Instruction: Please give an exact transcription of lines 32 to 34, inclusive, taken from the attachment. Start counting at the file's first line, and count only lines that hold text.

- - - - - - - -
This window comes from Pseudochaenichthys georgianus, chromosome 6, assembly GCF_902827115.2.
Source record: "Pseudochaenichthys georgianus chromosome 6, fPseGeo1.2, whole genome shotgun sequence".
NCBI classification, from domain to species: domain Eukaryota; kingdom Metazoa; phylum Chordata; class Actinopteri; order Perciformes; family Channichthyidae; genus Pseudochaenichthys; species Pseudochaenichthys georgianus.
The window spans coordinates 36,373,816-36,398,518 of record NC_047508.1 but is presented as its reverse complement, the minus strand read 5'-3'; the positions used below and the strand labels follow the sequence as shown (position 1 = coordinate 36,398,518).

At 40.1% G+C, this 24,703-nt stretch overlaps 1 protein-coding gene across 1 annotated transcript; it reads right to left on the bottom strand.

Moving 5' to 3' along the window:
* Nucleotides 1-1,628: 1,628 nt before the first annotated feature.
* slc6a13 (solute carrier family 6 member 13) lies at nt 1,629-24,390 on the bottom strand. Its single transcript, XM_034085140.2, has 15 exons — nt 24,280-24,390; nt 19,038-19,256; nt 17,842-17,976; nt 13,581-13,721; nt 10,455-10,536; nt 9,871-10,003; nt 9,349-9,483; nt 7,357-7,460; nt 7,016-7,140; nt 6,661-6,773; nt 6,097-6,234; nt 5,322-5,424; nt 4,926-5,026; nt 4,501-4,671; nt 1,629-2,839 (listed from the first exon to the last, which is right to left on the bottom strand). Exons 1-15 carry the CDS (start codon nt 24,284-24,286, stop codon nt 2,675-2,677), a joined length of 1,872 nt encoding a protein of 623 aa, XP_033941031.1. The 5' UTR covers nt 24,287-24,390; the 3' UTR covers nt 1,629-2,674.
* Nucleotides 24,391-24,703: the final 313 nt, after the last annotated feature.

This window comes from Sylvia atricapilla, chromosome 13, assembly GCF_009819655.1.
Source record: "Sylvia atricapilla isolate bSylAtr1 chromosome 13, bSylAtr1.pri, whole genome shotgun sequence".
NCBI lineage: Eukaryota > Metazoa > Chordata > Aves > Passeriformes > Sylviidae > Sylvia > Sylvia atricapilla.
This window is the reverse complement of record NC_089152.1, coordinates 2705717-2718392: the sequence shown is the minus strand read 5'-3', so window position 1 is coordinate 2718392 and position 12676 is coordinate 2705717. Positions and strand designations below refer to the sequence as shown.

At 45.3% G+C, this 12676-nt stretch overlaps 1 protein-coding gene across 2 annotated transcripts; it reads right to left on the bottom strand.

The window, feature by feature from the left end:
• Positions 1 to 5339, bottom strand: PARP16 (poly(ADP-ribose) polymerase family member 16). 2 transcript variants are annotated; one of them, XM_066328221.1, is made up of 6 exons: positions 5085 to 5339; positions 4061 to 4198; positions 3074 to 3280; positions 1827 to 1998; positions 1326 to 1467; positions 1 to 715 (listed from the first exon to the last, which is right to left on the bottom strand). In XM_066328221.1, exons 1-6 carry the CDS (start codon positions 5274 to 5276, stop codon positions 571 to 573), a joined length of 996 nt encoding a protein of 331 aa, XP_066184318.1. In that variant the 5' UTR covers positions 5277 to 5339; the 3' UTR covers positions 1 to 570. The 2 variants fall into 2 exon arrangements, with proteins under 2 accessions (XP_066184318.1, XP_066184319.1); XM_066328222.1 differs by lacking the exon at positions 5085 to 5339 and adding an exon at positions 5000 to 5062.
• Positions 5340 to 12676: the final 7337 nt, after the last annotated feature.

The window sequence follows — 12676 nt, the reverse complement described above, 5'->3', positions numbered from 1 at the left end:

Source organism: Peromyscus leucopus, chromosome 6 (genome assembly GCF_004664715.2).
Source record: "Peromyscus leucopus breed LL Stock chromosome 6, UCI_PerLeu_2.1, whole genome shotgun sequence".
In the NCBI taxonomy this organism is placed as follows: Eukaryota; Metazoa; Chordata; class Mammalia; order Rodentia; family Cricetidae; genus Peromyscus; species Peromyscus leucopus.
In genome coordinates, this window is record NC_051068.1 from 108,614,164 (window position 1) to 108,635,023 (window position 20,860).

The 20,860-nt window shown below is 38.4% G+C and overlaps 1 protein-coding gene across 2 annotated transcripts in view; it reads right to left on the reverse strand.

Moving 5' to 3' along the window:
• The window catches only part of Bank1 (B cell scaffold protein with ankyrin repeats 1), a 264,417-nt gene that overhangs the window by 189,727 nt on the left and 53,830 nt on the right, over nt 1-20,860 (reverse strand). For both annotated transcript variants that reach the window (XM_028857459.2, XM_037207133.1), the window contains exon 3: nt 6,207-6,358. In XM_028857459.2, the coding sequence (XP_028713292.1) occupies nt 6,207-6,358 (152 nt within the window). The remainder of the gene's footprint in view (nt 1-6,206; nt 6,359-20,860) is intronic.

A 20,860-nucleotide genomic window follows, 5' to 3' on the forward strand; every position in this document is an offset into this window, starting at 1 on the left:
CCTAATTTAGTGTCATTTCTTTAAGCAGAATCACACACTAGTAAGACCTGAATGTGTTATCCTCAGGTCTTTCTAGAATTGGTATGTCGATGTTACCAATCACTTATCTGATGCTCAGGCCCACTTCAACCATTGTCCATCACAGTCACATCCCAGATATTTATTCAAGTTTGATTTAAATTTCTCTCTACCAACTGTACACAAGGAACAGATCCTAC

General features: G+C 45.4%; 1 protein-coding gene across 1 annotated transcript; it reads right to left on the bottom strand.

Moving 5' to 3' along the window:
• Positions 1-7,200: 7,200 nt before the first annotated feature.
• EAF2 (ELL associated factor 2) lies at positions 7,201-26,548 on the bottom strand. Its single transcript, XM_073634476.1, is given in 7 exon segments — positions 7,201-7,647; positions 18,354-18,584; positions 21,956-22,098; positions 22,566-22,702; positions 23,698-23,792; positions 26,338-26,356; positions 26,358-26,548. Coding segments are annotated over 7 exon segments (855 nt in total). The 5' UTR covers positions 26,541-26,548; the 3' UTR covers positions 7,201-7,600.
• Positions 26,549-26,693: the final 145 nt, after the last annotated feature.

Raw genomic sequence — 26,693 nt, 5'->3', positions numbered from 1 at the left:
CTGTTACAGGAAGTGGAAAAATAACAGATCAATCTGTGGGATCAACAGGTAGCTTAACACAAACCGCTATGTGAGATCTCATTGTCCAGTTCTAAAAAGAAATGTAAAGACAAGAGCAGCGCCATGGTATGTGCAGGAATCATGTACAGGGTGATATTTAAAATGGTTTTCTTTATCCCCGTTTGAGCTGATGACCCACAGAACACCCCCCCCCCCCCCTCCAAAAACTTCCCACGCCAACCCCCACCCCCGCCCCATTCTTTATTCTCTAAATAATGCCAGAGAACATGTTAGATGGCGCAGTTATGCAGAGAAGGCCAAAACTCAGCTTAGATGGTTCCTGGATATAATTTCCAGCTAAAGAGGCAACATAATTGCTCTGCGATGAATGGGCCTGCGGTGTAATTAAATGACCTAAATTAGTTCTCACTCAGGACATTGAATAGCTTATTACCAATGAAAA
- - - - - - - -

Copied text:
• Positions 26,549-26,693: the final 145 nt, after the last annotated feature.

Raw genomic sequence — 26,693 nt, 5'->3', positions numbered from 1 at the left:
CTGTTACAGGAAGTGGAAAAATAACAGATCAATCTGTGGGATCAACAGGTAGCTTAACACAAACCGCTATGTGAGATCTCATTGTCCAGTTCTAAAAAGAAATGTAAAGACAAGAGCAGCGCCATGGTATGTGCAGGAATCATGTACAGGGTGATATTTAAAATGGTTTTCTTTATCCCCGTTTGAGCTGATGACCCACAGAACACCCCCCCCCCCCCCTCCAAAAACTTCCCACGCCAACCCCCACCCCCGCCCCATTCTTTATTCTCTAAATAATGCCAGAGAACATGTTAGATGGCGCAGTTATGCAGAGAAGGCCAAAACTCAGCTTAGATGGTTCCTGGATATAATTTCCAGCTAAAGAGGCAACATAATTGCTCTGCGATGAATGGGCCTGCGGTGTAATTAAATGACCTAAATTAGTTCTCACTCAGGACATTGAATAGCTTATTACCAATGAAAA